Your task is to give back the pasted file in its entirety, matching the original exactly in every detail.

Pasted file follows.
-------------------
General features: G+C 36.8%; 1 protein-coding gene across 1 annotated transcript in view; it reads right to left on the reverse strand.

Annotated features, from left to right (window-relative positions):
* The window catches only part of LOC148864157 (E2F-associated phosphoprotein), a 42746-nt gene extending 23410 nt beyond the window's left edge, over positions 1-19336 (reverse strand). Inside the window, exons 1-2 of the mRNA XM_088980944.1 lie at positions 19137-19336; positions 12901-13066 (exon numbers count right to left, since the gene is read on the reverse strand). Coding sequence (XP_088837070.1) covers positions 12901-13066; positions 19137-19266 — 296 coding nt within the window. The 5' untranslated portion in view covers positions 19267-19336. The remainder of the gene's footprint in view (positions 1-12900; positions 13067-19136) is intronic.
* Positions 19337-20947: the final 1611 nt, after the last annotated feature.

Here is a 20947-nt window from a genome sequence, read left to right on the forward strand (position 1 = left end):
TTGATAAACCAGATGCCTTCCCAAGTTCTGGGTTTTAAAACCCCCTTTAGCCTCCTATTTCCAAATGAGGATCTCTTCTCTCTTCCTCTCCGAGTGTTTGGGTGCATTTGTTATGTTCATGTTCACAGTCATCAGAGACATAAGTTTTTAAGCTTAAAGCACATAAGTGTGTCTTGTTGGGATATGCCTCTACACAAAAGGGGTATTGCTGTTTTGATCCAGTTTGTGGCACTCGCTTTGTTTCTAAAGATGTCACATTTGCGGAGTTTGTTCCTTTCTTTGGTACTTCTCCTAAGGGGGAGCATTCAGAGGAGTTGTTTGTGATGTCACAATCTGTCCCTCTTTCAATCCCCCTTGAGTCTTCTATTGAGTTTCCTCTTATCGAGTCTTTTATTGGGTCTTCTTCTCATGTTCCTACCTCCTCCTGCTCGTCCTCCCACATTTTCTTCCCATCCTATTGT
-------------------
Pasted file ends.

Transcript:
General features: G+C 36.8%; 1 protein-coding gene across 1 annotated transcript in view; it reads right to left on the reverse strand.

Annotated features, from left to right (window-relative positions):
* The window catches only part of LOC148864157 (E2F-associated phosphoprotein), a 42746-nt gene extending 23410 nt beyond the window's left edge, over positions 1-19336 (reverse strand). Inside the window, exons 1-2 of the mRNA XM_088980944.1 lie at positions 19137-19336; positions 12901-13066 (exon numbers count right to left, since the gene is read on the reverse strand). Coding sequence (XP_088837070.1) covers positions 12901-13066; positions 19137-19266 — 296 coding nt within the window. The 5' untranslated portion in view covers positions 19267-19336. The remainder of the gene's footprint in view (positions 1-12900; positions 13067-19136) is intronic.
* Positions 19337-20947: the final 1611 nt, after the last annotated feature.

Here is a 20947-nt window from a genome sequence, read left to right on the forward strand (position 1 = left end):
TTGATAAACCAGATGCCTTCCCAAGTTCTGGGTTTTAAAACCCCCTTTAGCCTCCTATTTCCAAATGAGGATCTCTTCTCTCTTCCTCTCCGAGTGTTTGGGTGCATTTGTTATGTTCATGTTCACAGTCATCAGAGACATAAGTTTTTAAGCTTAAAGCACATAAGTGTGTCTTGTTGGGATATGCCTCTACACAAAAGGGGTATTGCTGTTTTGATCCAGTTTGTGGCACTCGCTTTGTTTCTAAAGATGTCACATTTGCGGAGTTTGTTCCTTTCTTTGGTACTTCTCCTAAGGGGGAGCATTCAGAGGAGTTGTTTGTGATGTCACAATCTGTCCCTCTTTCAATCCCCCTTGAGTCTTCTATTGAGTTTCCTCTTATCGAGTCTTTTATTGGGTCTTCTTCTCATGTTCCTACCTCCTCCTGCTCGTCCTCCCACATTTTCTTCCCATCCTATTGT